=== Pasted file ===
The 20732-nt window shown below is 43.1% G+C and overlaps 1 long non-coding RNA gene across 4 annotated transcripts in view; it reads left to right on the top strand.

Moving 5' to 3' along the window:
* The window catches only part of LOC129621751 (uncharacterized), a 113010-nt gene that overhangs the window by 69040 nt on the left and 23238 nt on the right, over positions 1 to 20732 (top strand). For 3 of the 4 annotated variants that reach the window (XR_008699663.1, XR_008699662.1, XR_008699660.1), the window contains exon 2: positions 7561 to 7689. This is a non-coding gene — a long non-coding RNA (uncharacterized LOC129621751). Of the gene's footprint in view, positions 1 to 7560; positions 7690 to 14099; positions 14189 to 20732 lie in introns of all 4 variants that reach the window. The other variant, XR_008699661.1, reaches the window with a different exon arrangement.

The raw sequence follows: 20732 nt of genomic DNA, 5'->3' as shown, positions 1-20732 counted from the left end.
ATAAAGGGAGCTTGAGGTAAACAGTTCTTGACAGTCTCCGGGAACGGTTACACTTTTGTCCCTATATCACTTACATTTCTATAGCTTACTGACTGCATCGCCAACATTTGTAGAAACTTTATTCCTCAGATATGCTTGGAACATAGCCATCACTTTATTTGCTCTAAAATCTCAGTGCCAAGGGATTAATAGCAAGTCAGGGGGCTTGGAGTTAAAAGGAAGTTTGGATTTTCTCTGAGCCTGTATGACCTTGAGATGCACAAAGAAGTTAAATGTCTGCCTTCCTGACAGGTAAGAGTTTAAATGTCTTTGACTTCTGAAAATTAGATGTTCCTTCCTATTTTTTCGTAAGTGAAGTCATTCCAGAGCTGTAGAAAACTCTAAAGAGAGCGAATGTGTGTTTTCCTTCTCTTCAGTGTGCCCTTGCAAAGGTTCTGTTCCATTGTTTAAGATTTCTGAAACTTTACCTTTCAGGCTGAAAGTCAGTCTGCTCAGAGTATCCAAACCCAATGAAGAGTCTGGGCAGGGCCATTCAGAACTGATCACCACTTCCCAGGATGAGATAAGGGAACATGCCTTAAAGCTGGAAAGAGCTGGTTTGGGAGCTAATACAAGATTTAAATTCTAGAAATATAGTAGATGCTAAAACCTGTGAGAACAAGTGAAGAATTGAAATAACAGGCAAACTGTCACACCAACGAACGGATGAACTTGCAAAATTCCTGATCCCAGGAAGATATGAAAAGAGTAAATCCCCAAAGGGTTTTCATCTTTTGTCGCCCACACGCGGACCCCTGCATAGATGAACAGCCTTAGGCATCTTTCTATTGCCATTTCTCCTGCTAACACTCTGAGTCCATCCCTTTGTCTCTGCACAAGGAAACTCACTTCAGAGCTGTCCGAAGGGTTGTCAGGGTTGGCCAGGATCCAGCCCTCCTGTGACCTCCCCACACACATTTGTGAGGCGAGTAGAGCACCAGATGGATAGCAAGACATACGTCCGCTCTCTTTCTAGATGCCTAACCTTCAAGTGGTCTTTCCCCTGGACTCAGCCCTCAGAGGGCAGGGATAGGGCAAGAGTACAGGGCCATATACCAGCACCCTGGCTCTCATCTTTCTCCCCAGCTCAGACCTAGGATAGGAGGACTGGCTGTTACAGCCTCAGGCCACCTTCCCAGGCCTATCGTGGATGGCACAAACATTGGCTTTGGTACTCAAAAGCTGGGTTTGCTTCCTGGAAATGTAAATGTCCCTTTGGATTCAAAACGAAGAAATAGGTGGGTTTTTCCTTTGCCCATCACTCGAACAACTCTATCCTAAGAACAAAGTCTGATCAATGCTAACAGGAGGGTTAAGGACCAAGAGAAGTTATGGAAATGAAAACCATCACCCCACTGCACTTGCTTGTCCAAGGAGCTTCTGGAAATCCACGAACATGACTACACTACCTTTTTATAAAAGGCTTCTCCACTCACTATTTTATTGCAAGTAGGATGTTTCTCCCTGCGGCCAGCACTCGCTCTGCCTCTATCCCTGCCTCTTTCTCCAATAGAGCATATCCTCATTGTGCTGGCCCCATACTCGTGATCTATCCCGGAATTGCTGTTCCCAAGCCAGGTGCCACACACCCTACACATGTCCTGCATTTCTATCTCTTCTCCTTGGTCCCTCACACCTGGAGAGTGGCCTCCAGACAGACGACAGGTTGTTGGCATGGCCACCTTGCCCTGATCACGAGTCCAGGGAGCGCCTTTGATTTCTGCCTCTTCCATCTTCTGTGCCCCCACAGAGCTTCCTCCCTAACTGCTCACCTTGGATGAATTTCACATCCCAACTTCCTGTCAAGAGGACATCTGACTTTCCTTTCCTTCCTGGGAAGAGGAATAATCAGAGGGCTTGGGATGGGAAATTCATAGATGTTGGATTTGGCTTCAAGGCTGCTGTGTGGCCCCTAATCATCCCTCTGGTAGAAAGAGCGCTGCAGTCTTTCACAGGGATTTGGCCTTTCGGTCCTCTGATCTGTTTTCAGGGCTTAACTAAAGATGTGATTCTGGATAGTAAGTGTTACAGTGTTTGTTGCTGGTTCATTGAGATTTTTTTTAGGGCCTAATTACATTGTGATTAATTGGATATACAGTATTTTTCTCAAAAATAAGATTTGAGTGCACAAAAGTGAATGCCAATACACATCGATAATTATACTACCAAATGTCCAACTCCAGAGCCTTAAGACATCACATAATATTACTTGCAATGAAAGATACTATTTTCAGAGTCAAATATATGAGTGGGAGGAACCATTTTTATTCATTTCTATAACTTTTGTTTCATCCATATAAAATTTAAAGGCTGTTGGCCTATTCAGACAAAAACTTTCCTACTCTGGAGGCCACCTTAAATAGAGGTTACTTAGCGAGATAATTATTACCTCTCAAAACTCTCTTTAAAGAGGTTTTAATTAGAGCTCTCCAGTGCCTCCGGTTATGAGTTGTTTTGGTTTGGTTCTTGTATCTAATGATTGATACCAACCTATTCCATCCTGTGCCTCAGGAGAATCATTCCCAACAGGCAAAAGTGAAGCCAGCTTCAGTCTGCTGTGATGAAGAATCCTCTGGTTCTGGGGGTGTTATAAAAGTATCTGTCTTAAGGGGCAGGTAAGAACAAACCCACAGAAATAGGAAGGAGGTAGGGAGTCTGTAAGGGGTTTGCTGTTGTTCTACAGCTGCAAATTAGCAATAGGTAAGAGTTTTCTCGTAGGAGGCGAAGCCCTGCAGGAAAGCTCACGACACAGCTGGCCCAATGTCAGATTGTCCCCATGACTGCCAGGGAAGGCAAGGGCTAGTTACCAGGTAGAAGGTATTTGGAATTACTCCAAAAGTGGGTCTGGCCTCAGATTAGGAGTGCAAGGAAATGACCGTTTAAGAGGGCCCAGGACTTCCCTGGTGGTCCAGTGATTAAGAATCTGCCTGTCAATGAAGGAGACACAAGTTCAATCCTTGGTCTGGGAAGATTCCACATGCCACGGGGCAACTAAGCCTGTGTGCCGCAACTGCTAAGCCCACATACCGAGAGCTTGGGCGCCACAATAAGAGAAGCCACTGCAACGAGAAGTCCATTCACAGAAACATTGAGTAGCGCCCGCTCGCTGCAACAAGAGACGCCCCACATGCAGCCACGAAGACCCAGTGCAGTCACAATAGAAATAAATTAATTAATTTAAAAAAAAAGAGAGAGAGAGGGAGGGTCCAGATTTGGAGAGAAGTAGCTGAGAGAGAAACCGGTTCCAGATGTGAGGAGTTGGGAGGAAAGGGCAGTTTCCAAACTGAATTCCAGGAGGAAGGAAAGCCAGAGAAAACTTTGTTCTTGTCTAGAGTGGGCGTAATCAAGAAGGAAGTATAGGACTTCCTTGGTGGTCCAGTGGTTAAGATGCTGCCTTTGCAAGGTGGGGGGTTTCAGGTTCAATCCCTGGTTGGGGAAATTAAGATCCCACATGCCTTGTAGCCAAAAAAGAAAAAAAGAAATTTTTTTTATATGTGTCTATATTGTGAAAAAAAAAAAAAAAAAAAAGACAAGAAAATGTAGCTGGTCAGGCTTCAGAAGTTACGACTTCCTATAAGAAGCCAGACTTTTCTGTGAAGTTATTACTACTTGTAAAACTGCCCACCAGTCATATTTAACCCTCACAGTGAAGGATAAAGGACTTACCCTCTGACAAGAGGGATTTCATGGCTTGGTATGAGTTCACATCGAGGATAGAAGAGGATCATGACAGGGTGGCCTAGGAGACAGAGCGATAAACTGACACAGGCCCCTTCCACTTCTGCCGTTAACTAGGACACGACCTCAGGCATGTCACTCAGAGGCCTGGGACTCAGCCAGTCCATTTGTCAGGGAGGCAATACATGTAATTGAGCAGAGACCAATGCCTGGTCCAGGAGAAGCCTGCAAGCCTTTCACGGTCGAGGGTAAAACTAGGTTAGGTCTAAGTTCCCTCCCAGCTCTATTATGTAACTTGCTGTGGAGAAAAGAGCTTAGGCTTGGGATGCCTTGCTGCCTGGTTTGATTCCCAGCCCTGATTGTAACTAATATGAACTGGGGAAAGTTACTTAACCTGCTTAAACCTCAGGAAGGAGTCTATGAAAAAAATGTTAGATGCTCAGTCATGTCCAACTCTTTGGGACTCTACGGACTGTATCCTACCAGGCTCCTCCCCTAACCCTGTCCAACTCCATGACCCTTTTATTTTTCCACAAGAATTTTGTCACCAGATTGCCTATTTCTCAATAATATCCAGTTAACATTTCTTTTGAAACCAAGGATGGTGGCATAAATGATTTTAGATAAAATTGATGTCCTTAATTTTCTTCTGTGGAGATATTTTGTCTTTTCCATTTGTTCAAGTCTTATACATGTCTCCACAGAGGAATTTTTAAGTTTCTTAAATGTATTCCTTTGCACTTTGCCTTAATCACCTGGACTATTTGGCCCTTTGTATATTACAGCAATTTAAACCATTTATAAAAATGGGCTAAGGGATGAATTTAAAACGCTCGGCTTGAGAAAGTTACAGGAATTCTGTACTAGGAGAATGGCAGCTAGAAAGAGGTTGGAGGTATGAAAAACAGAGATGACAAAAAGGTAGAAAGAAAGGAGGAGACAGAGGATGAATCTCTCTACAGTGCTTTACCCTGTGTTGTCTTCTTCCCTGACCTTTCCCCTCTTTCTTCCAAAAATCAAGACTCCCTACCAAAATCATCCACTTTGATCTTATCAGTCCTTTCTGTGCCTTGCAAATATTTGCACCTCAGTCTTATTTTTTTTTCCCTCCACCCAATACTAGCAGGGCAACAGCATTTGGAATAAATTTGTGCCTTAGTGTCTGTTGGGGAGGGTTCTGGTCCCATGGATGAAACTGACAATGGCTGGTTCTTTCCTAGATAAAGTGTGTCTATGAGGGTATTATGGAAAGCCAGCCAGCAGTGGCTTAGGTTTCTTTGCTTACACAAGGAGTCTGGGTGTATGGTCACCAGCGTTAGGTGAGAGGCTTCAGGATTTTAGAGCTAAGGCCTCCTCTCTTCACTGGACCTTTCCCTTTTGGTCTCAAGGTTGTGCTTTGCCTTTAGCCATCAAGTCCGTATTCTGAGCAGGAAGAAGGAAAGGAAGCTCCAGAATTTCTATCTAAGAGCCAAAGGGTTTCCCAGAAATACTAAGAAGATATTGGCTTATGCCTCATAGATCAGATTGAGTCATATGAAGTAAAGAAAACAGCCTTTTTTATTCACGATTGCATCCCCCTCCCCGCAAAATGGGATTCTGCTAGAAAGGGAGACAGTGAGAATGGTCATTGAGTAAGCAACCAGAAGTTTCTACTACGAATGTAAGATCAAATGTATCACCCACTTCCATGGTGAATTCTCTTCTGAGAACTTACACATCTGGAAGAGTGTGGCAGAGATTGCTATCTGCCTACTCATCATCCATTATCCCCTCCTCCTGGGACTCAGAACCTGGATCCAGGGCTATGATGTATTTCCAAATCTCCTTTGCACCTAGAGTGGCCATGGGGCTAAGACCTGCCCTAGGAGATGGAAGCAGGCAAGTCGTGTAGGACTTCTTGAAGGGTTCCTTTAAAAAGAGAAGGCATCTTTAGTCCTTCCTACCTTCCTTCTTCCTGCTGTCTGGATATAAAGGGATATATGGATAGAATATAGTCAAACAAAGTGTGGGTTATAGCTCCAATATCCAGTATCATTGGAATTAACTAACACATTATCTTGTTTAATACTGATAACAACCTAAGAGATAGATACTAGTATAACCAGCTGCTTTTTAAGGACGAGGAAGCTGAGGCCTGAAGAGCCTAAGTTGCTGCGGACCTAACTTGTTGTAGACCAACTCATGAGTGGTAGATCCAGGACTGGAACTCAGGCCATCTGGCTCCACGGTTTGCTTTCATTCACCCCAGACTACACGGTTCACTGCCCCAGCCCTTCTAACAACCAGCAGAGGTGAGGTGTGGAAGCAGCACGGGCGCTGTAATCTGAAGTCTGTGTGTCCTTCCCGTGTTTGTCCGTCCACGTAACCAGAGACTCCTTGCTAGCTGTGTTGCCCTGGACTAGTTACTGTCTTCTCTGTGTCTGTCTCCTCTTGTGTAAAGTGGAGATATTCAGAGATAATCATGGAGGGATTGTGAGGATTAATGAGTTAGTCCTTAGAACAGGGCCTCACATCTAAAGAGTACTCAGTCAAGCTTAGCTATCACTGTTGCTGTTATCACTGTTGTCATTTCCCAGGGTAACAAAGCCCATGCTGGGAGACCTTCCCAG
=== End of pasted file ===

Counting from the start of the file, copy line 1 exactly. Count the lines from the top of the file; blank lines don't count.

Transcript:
The 20732-nt window shown below is 43.1% G+C and overlaps 1 long non-coding RNA gene across 4 annotated transcripts in view; it reads left to right on the top strand.